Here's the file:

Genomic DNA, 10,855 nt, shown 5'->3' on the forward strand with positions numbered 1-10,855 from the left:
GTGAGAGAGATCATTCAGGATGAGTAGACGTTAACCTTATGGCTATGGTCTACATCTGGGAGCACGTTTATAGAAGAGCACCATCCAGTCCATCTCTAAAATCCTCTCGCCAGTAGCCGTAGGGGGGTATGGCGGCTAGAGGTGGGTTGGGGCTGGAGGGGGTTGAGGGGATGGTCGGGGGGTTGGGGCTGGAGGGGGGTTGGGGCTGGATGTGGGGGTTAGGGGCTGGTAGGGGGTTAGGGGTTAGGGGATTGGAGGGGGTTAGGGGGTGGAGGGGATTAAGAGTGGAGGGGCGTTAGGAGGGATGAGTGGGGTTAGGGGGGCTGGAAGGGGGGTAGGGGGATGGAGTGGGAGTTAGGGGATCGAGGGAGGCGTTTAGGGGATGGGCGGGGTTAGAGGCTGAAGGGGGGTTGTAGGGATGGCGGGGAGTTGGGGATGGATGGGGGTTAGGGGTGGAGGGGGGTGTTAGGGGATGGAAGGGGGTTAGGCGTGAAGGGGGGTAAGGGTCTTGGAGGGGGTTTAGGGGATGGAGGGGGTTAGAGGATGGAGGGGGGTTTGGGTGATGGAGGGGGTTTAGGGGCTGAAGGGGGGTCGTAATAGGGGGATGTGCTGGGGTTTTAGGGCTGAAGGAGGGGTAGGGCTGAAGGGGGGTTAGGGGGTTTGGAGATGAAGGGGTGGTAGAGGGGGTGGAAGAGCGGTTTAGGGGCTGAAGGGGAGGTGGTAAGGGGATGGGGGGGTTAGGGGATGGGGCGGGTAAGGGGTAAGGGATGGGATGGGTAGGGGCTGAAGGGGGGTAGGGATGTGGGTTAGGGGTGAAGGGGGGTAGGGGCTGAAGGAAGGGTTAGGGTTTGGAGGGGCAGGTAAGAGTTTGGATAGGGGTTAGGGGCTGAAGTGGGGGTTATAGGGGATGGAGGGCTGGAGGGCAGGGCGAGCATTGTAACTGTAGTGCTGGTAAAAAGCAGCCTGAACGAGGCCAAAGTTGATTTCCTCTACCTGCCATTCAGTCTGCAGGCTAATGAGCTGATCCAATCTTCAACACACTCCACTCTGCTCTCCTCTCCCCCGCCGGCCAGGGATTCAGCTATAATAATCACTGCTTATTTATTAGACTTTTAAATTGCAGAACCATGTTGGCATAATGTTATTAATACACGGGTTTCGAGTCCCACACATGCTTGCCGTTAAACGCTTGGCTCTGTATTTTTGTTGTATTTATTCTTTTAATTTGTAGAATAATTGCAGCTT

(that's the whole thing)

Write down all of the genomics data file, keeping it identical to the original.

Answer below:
Genomic DNA, 10,855 nt, shown 5'->3' on the forward strand with positions numbered 1-10,855 from the left:
GTGAGAGAGATCATTCAGGATGAGTAGACGTTAACCTTATGGCTATGGTCTACATCTGGGAGCACGTTTATAGAAGAGCACCATCCAGTCCATCTCTAAAATCCTCTCGCCAGTAGCCGTAGGGGGGTATGGCGGCTAGAGGTGGGTTGGGGCTGGAGGGGGTTGAGGGGATGGTCGGGGGGTTGGGGCTGGAGGGGGGTTGGGGCTGGATGTGGGGGTTAGGGGCTGGTAGGGGGTTAGGGGTTAGGGGATTGGAGGGGGTTAGGGGGTGGAGGGGATTAAGAGTGGAGGGGCGTTAGGAGGGATGAGTGGGGTTAGGGGGGCTGGAAGGGGGGTAGGGGGATGGAGTGGGAGTTAGGGGATCGAGGGAGGCGTTTAGGGGATGGGCGGGGTTAGAGGCTGAAGGGGGGTTGTAGGGATGGCGGGGAGTTGGGGATGGATGGGGGTTAGGGGTGGAGGGGGGTGTTAGGGGATGGAAGGGGGTTAGGCGTGAAGGGGGGTAAGGGTCTTGGAGGGGGTTTAGGGGATGGAGGGGGTTAGAGGATGGAGGGGGGTTTGGGTGATGGAGGGGGTTTAGGGGCTGAAGGGGGGTCGTAATAGGGGGATGTGCTGGGGTTTTAGGGCTGAAGGAGGGGTAGGGCTGAAGGGGGGTTAGGGGGTTTGGAGATGAAGGGGTGGTAGAGGGGGTGGAAGAGCGGTTTAGGGGCTGAAGGGGAGGTGGTAAGGGGATGGGGGGGTTAGGGGATGGGGCGGGTAAGGGGTAAGGGATGGGATGGGTAGGGGCTGAAGGGGGGTAGGGATGTGGGTTAGGGGTGAAGGGGGGTAGGGGCTGAAGGAAGGGTTAGGGTTTGGAGGGGCAGGTAAGAGTTTGGATAGGGGTTAGGGGCTGAAGTGGGGGTTATAGGGGATGGAGGGCTGGAGGGCAGGGCGAGCATTGTAACTGTAGTGCTGGTAAAAAGCAGCCTGAACGAGGCCAAAGTTGATTTCCTCTACCTGCCATTCAGTCTGCAGGCTAATGAGCTGATCCAATCTTCAACACACTCCACTCTGCTCTCCTCTCCCCCGCCGGCCAGGGATTCAGCTATAATAATCACTGCTTATTTATTAGACTTTTAAATTGCAGAACCATGTTGGCATAATGTTATTAATACACGGGTTTCGAGTCCCACACATGCTTGCCGTTAAACGCTTGGCTCTGTATTTTTGTTGTATTTATTCTTTTAATTTGTAGAATAATTGCAGCTT